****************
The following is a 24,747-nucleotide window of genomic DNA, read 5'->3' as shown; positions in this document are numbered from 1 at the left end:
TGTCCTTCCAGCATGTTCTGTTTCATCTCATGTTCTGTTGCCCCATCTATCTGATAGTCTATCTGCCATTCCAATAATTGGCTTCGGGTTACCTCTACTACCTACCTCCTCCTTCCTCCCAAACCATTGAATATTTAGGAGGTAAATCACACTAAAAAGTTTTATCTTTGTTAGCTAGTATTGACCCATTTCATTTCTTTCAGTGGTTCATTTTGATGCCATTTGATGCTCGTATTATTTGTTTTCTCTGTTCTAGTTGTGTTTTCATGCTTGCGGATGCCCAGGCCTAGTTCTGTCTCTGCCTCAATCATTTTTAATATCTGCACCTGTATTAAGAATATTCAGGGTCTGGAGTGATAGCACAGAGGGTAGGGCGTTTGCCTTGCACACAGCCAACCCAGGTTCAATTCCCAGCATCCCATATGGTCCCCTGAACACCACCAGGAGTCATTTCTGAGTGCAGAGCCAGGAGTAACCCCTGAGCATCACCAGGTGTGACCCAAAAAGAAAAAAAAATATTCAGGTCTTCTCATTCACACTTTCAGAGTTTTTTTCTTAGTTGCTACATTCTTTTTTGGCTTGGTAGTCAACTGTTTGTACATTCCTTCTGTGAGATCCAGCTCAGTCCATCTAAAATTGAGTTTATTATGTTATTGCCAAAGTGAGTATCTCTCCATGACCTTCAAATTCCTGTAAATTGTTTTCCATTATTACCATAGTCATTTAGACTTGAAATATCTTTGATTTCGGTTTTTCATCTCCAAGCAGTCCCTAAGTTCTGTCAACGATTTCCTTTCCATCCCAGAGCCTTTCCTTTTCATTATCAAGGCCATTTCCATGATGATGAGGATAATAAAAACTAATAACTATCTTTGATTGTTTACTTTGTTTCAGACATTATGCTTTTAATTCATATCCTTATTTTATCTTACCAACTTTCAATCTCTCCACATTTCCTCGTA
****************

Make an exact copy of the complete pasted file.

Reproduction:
The following is a 24,747-nucleotide window of genomic DNA, read 5'->3' as shown; positions in this document are numbered from 1 at the left end:
TGTCCTTCCAGCATGTTCTGTTTCATCTCATGTTCTGTTGCCCCATCTATCTGATAGTCTATCTGCCATTCCAATAATTGGCTTCGGGTTACCTCTACTACCTACCTCCTCCTTCCTCCCAAACCATTGAATATTTAGGAGGTAAATCACACTAAAAAGTTTTATCTTTGTTAGCTAGTATTGACCCATTTCATTTCTTTCAGTGGTTCATTTTGATGCCATTTGATGCTCGTATTATTTGTTTTCTCTGTTCTAGTTGTGTTTTCATGCTTGCGGATGCCCAGGCCTAGTTCTGTCTCTGCCTCAATCATTTTTAATATCTGCACCTGTATTAAGAATATTCAGGGTCTGGAGTGATAGCACAGAGGGTAGGGCGTTTGCCTTGCACACAGCCAACCCAGGTTCAATTCCCAGCATCCCATATGGTCCCCTGAACACCACCAGGAGTCATTTCTGAGTGCAGAGCCAGGAGTAACCCCTGAGCATCACCAGGTGTGACCCAAAAAGAAAAAAAAATATTCAGGTCTTCTCATTCACACTTTCAGAGTTTTTTTCTTAGTTGCTACATTCTTTTTTGGCTTGGTAGTCAACTGTTTGTACATTCCTTCTGTGAGATCCAGCTCAGTCCATCTAAAATTGAGTTTATTATGTTATTGCCAAAGTGAGTATCTCTCCATGACCTTCAAATTCCTGTAAATTGTTTTCCATTATTACCATAGTCATTTAGACTTGAAATATCTTTGATTTCGGTTTTTCATCTCCAAGCAGTCCCTAAGTTCTGTCAACGATTTCCTTTCCATCCCAGAGCCTTTCCTTTTCATTATCAAGGCCATTTCCATGATGATGAGGATAATAAAAACTAATAACTATCTTTGATTGTTTACTTTGTTTCAGACATTATGCTTTTAATTCATATCCTTATTTTATCTTACCAACTTTCAATCTCTCCACATTTCCTCGTA